That f@#kin' trombone!

Before moving on to Barry Roger's life after La Perfecta, it is important to examine his relationship with his chosen instrument. First, a few words on this instrument's relationship with the music itself (and only a few words, the history of the trombone in Latin music is a topic very much worthy of its own article.) The early 1960's represents a watershed for Latin trombone playing. Up till this period trombones had added color and fullness of sound to the Latin bands that were open to using them and able to pay them (this is, of course, a vastly oversimplified statement.) For René Hernandéz, Chico O'Farrill, and others who wrote "mambo music" in a layered fashion, having a trombone section added one more layer to interact with trumpets and saxophones. This supplementary role was to change; by the end of the decade in question the trombone was established as an integral part of salsa's front line. It's generally accepted that La Perfecta's popularity both with dancers and record collectors was the key factor in this change; it's axiomatic that Barry's trombone playing has much to do with this. Never before had there been a trombone player in Latin music who was equally featured - not even Beny Moré's "Tojo" Jiménez (who Barry was very much aware of.) No one had ever made comparable use of the upper part of the trombone's range, or played with anything resembling his tonal and emotional intensity. It may very well be true that the experience of hearing La Perfecta's recordings, as dynamic as they are, is only a pale shadow of what was experienced at their dances. This has been said by every dancer and musician with whom I've ever brought up this topic. However, La Perfecta's recordings suggest the incredible volume level of Eddie's trombone section, and Barry in particular. Simply put by Joe de Mare, "Big, fat sound, biggest sound I ever heard on a trombone!"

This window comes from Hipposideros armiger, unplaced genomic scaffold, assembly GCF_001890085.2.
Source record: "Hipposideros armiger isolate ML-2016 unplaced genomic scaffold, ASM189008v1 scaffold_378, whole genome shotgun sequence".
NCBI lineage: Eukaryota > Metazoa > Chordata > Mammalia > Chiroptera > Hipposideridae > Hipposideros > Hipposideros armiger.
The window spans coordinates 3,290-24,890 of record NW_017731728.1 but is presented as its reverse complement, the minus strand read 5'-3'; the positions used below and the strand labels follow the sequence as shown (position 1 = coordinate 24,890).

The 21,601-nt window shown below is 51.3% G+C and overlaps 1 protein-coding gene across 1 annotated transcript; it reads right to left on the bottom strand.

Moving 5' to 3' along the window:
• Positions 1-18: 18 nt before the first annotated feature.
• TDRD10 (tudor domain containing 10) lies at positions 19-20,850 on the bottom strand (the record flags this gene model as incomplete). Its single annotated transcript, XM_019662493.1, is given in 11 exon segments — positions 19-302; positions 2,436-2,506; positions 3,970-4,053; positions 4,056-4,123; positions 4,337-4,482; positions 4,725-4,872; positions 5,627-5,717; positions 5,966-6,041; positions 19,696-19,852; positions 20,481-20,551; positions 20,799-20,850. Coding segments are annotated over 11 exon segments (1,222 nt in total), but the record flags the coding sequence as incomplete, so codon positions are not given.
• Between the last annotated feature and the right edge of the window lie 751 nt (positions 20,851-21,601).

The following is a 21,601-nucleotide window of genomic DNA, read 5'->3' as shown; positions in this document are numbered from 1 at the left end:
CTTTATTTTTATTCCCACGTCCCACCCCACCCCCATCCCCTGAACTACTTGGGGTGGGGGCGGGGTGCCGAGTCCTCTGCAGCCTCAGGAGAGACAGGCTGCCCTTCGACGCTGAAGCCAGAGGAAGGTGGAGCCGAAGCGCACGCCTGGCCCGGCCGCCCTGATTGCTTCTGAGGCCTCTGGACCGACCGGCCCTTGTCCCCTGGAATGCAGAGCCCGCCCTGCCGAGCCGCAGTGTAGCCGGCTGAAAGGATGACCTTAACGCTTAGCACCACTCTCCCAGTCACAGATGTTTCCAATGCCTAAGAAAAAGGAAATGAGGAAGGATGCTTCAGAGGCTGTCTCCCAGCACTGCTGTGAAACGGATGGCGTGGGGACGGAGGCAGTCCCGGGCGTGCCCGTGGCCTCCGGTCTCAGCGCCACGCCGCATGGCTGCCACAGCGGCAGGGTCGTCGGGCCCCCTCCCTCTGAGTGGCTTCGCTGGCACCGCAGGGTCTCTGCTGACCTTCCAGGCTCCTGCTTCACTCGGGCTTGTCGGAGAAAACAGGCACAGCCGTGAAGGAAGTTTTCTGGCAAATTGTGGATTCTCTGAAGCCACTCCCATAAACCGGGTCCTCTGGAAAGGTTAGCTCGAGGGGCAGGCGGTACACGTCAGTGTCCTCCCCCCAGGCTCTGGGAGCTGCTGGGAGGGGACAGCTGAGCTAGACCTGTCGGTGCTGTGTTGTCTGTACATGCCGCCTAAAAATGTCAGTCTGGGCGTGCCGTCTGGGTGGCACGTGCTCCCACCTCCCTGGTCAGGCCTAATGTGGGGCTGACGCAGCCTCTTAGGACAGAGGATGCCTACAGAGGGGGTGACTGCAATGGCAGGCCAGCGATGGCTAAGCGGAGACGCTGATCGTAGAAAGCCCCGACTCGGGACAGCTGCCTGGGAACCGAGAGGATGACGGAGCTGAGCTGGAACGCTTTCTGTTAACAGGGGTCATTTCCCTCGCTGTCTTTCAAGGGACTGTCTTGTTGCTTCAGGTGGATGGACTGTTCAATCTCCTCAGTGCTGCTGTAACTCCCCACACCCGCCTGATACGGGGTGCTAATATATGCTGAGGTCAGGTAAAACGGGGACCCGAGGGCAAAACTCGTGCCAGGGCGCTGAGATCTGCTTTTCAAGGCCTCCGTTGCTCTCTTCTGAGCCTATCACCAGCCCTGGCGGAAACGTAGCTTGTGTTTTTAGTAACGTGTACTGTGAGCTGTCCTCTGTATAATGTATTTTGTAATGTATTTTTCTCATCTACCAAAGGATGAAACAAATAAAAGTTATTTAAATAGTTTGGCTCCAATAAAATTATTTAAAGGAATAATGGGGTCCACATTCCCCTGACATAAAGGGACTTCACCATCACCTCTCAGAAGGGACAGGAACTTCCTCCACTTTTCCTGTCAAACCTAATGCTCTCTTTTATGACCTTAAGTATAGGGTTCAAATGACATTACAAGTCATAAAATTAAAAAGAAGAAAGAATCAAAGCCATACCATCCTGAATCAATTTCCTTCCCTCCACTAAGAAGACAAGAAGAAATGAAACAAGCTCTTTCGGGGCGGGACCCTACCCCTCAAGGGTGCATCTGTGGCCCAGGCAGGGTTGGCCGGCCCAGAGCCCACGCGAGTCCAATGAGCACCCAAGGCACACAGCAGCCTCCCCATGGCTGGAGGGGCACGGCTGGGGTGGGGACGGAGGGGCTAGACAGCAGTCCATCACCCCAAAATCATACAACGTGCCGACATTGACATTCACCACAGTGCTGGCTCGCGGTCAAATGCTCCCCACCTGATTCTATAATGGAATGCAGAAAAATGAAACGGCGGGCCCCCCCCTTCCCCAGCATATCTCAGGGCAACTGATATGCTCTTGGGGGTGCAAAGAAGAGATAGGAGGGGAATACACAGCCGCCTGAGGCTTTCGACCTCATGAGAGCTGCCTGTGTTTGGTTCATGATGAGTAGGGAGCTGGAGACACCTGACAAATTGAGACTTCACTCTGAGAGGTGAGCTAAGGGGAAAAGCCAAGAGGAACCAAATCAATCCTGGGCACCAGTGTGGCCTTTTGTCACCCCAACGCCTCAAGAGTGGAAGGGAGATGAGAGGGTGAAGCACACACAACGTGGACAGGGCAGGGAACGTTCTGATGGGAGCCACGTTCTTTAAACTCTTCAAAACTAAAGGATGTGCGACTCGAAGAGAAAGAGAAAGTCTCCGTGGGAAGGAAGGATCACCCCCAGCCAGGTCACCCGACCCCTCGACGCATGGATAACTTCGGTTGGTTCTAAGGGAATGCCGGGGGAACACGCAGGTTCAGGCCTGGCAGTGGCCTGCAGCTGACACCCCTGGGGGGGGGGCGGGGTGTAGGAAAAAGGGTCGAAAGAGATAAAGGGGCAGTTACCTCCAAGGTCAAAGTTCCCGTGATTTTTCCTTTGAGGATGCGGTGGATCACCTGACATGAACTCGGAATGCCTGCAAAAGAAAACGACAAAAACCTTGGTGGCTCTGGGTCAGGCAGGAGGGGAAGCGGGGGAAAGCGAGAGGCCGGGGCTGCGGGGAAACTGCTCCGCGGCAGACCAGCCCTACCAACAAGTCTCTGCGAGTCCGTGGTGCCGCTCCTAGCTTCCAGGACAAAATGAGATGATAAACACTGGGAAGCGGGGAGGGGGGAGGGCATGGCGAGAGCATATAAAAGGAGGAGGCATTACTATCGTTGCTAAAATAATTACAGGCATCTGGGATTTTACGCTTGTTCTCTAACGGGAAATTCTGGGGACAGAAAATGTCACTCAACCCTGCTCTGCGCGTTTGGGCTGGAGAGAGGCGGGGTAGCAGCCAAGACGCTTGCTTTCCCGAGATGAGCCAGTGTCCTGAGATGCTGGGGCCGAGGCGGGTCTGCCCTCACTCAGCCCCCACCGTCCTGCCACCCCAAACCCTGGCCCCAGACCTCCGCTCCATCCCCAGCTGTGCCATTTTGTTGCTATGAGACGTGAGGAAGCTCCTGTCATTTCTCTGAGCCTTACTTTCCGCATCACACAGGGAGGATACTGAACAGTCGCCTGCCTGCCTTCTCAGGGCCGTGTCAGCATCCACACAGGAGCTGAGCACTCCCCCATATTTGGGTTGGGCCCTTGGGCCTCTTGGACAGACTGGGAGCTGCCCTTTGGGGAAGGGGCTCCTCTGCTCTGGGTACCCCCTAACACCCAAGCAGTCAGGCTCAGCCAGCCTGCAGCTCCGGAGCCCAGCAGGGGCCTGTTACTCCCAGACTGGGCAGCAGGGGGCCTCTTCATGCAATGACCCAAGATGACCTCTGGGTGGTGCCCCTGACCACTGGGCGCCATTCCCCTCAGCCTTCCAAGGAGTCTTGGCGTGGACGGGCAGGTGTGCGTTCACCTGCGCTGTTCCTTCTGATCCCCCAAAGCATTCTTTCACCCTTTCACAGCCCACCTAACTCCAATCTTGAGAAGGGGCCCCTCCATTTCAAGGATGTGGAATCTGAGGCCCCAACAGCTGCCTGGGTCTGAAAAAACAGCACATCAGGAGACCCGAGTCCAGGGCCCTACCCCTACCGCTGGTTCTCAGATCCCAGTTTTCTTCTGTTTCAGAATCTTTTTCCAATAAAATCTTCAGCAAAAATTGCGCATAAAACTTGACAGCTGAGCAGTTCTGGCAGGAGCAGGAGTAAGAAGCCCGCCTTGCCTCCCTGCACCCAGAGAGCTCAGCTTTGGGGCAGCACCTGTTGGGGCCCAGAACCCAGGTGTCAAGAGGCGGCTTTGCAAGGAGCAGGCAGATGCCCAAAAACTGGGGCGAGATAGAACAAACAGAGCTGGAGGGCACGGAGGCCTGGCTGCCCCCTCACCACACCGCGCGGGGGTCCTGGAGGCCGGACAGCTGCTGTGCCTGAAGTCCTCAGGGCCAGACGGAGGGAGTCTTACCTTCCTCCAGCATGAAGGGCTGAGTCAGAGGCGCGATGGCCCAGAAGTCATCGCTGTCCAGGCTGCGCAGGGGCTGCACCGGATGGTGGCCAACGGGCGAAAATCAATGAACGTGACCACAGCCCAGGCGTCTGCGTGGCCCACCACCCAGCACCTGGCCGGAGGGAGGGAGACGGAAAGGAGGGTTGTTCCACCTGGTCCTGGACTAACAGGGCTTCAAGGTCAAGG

Trombonistically speaking, how did Barry create his sound? Answering this question requires us to consider his unorthodox schooling: Mark Weinstein, Louise Rogers, and Chris Rogers agree that Barry probably never took a trombone lesson in his life. Mark Weinstein expands further on this thought. "Barry was not a schooled musician, he had pretty good natural setting on the trombone. One of the real tests of whether you have a good, balanced embouchure is whether you can go from the low register to the high register. I had an enormous low register, listen to "Lázaro y Su Micrófono" where the trombone plays endlessly from low B flat to low C to low F - I originated that lick, I was the first guy who played it. But I had my jaw so spread that I couldn't move up from that register, I had to reset my embouchure. Not Barry, Barry could go down to the bottom. He didn't have a fat low register, as big as mine, but he could go easily from the bottom to the top. He had good placement but he played with enormous pressure. He also played the high register as a pressure player, never played above a high D, sometimes played mainly D flats. He also tended when he wrote the charts - and his charts were always the best charts, to be perfectly honest - to write high and then he would always play lead. José was not a good lead player, José was a powerhouse but he was really comfortable in the middle and lower register. Now Barry didn't use as big a mouthpiece as I did but he may have used too big a mouthpiece and he may have used too much top lip, I don't know. I mean when I think of Barry all I think of is a red piece of meat between his nose and his lower lip, I mean that he got from so much pressure."